Odds: Dublin 5/6, Wexford 13/10 and 8/1 the draw.

Verdict: Wexford to win

Cork’s manager John Meyler is under pressure after his side succumbed to Tipperary last week. Photograph: James Crombie/Inpho
Cork’s manager John Meyler is under pressure after his side succumbed to Tipperary last week. Photograph: James Crombie/Inpho

Munster SHC round two

Limerick v Cork, Gaelic Grounds, 4pm

Munster champions against All-Ireland champions and a re-run of last year’s breathtaking semi-final at Croke Park. Things have changed a good bit since then, though, and most alarmingly from a Cork view in the past week. Whereas the disparity between the respective league campaigns, stark in Limerick’s sweep to further success and Cork’s stalling, wasn’t taken too seriously the fall-out from Tipperary’s raid at Páirc Uí Chaoimh has left John Meyler’s team in desperate need of something from this fairly forbidding match.

In Cork’s favour is their win - the All-Ireland champions’ only league defeat – in the Gaelic Grounds last February, a perfect dress rehearsal but for the fact that Limerick went out of their way to reveal nothing on the evening. The visitors may also have a stronger line-up with Bill Cooper back and Alan Cadogan in line   to make an appearance.

How high can they jump after last week's fall? The question is all the more relevant given that the weaknesses exploited by Tipp are all capable of being targeted by Limerick.

The worry for Meyler is that areas of concern in last year’s championship came back to haunt him last week: poor defensive focus and a lack of reserve strength. Th return of the previously discarded  Mark Ellis at centre back doen’t have the feel of a structured solution. 

Allowing for these problems, Cork still posted 1-24, mainly dependent on Patrick Horgan’s one-man barrage but if they get an improvement in attacking support – and  the surprisingly dropped Shane Kingston had his moments and – the free-scoring can continue but can anyone really make a case for a complete reversal of fortune?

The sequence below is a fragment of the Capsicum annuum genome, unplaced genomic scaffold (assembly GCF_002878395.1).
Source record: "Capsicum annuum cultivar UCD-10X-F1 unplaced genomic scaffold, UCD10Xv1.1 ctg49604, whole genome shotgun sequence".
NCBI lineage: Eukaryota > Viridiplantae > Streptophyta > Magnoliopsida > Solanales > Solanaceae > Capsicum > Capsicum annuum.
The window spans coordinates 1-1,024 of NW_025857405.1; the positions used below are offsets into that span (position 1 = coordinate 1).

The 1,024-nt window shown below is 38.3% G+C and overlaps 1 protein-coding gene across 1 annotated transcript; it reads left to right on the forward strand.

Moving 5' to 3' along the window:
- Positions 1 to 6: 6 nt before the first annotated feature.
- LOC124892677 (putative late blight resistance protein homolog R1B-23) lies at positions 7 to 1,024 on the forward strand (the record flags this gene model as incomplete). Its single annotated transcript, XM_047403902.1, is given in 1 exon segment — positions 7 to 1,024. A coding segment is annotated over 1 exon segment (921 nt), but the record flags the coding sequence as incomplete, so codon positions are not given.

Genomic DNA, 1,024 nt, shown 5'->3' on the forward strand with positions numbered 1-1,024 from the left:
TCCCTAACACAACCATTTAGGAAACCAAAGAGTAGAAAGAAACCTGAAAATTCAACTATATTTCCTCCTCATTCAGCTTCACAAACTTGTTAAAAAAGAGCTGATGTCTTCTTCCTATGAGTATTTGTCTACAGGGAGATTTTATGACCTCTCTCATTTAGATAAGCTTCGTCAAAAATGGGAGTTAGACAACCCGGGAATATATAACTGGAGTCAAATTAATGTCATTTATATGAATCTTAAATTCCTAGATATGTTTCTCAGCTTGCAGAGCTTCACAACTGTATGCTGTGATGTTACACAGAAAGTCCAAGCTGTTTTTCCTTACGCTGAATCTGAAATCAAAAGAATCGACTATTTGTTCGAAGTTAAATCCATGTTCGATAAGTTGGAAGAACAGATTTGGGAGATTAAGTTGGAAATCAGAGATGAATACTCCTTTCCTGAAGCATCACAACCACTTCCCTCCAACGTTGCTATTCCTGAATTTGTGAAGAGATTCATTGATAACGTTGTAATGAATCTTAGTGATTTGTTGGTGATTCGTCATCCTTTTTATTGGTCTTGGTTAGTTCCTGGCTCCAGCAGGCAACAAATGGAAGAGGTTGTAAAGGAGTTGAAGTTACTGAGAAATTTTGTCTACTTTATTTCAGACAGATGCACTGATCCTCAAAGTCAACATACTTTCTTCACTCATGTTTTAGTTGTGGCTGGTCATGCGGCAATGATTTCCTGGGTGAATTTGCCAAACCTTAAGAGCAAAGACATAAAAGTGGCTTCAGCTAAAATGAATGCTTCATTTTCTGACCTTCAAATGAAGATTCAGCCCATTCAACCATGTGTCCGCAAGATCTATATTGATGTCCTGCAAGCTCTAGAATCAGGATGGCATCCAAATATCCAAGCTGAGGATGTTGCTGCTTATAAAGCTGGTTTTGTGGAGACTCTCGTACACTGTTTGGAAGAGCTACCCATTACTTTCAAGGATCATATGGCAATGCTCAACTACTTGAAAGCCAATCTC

Last meeting: July 29th, 2018, All-Ireland semi-final, at Croke Park. Limerick 3-32, Cork 2-31 [aet].


Just the ticket: pre-pay – Stand €20, Terrace €15 match day – €25, Terrace €20. Juveniles €5.

Odds: Limerick 8/15, Cork 2/1 and 8/1 the draw.

Verdict: Limerick to win

Waterford’s Maurice Shanahan takes on Clare’s Patrick O’Connor at Walsh Park. Photograph: Laszlo Geczo/Inpho
Waterford’s Maurice Shanahan takes on Clare’s Patrick O’Connor at Walsh Park. Photograph: Laszlo Geczo/Inpho

Tipperary v Waterford, Semple Stadium, 2pm

Nearly a year on from the day of the infamous “ghost goal” draw and both teams are in changed circumstances. Although Waterford had ostensibly the better league, its finale of comprehensive defeat by Limerick when combined with Clare’s somewhat more comfortable win in Walsh Park leaves Páraic Fanning with an uphill vista even at this stage of affairs.

Maybe if Waterford can find their best configuration a bit more quickly – get Maurice Shanahan on a bit more quickly – this can be competitive but there is going to be another difference. Waterford mightn’t have turned their home into a fortress but it helped dampen Clare’s free-flowing start to the match.

This is in Thurles against a Tipperary side already showing impressive physical conditioning and executing the tactical prescriptions of Tommy Dunne and Eamon O’Shea to lethal effect, especially by John O’Dwyer and Séamus Callanan.

Waterford’s more free-wheeling style comes with its own health warning. During the days of Derek McGrath and Davy Fitzgerald and reinforced defensive sensibilities, the county always really struggled against this cohort of Tipperary hurlers.

In the last five meetings going back to 2011, Waterford have conceded an average of nearly 0-30 per match (29.3) and lost by an average of nearly 11 (10.9). On the basis of what we saw last week, making a dent in that trend would be achievement enough. Anything more significant is hard to envisage.

Last meeting: June 3rd, 2018, Munster round three, at the Gaelic Grounds, Waterford 2-22, Tipperary 2-22.

Just the ticket: Pre-pay – Stand €20, Terrace €15 Match day – Stand €25, Terrace €20. Juveniles €5.

Odds: Tipperary 2/5, Waterford 5/2 and 10/1 the draw.

Verdict: Tipperary to win